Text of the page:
The Threshing Floor Incident
Passage: Ruth 2:17– 3:18
Scene 1: Naomi evaluates the meeting in the field: Boaz is one of their “guardian redeemers/family guardians/goel” (2:17b-23).
Scene 2: Naomi sends Ruth to Boaz on the threshing floor (3:1-18)
- Naomi reveals her plan for a home and husband for Ruth (3:1-5).
- Ruth carries out Naomi’s plan and Boaz offers to be the redeemer (3:6-15).
- Naomi evaluates the encounter: Boaz will act (3:16-18).
The following are the four legal duties The Law of Moses prescribes for the family guardian/redeemer/goel. These are duties the “redeemer” is legally obligated to perform.
- If a Jew, living in the theocracy that is Israel, was wronged and restitution was legally due, but the person wronged was dead, the goel would receive the payment on the victim’s behalf (Num.5:5-8).
- To act as “blood-redeemer.” The goel was to avenge the killing of a clan relative. (Number 35:12, 19-27; Deut. 19:6, 12)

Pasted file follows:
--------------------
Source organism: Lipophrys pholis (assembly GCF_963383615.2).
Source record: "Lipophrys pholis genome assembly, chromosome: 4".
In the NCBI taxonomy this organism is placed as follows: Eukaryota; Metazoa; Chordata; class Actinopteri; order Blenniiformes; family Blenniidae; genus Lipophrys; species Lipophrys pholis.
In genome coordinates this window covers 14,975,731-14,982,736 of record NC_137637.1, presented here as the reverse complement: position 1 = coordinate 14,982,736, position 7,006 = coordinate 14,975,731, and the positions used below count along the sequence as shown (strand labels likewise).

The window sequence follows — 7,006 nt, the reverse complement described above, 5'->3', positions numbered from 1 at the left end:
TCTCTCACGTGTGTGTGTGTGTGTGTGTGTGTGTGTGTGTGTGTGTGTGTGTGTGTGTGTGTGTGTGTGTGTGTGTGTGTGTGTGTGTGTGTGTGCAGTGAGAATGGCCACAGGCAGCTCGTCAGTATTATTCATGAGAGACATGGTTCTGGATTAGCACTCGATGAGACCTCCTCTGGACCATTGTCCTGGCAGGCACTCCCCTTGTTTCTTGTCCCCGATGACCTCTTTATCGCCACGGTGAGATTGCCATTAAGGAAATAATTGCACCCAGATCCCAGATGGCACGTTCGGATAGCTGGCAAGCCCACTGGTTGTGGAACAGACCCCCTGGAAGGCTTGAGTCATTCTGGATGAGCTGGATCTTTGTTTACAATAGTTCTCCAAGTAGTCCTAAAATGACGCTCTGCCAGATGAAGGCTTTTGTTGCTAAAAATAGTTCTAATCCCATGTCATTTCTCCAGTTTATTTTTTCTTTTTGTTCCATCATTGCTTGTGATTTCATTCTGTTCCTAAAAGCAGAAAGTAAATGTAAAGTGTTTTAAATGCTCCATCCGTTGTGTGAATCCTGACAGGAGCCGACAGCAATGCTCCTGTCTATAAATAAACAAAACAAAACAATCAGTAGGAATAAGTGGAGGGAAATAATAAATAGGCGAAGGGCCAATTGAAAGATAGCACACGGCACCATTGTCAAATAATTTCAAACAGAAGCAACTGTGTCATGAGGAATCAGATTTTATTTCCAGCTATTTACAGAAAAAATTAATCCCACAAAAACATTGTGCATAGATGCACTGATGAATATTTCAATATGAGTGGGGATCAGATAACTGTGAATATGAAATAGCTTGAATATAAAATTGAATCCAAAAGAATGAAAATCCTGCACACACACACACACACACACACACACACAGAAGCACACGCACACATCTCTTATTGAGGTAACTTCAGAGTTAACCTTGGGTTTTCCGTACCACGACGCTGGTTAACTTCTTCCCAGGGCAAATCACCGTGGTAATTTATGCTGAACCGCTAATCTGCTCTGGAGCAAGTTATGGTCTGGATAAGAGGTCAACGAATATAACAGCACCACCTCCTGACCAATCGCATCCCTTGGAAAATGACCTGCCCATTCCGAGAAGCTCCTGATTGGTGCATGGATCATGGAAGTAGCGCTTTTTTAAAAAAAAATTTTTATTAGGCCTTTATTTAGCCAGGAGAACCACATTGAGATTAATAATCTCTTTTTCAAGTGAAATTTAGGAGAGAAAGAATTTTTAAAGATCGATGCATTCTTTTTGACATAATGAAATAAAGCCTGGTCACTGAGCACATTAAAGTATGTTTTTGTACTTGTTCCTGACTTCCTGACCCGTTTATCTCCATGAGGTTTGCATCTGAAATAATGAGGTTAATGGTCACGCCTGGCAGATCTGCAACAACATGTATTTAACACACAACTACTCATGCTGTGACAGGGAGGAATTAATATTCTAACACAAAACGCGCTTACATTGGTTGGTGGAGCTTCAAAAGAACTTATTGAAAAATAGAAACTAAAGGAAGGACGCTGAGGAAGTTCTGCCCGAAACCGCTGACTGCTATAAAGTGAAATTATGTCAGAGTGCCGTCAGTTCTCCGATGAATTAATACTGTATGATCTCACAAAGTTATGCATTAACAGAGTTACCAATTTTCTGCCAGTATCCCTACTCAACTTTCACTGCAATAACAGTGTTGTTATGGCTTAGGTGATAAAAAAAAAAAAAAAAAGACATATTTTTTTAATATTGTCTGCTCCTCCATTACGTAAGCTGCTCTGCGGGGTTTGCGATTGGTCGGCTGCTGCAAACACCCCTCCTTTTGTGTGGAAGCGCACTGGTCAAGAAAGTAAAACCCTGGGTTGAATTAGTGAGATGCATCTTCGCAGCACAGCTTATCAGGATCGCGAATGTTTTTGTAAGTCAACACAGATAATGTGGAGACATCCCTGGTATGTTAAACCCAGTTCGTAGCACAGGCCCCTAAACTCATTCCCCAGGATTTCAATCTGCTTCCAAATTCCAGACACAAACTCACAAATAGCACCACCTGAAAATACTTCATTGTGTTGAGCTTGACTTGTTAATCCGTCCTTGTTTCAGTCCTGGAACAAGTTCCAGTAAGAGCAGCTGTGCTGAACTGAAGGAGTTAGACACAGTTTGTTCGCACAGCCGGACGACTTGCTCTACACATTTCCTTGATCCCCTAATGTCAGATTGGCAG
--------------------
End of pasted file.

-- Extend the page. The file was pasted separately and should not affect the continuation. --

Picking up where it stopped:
- To redeem impoverished clan members who were forced to sell themselves into slavery to a non-Israelite (Lev. 25:47-55).
- The redemption of land, i.e., the responsibility to purchase family property that, because of poverty, must be or has been sold outside the family (Lev. 25:24-34).
However, the way the term is being used in the Book of Ruth, during the evil period of the Judges (400 years after Moses), is in a non-legal, non-binding sense to include a relative who is only morally responsible to deliver another family member from evil - be it poverty, injustice, oppression, or slavery. This is the way Naomi is using the term in 2:20. Both Boaz and the unnamed relative in chapter four have only a moral obligation to look after Naomi and Ruth, not a legal one.
* This sermon owes much to the commentary by Frederick Bush “Ruth, Esther” (1998)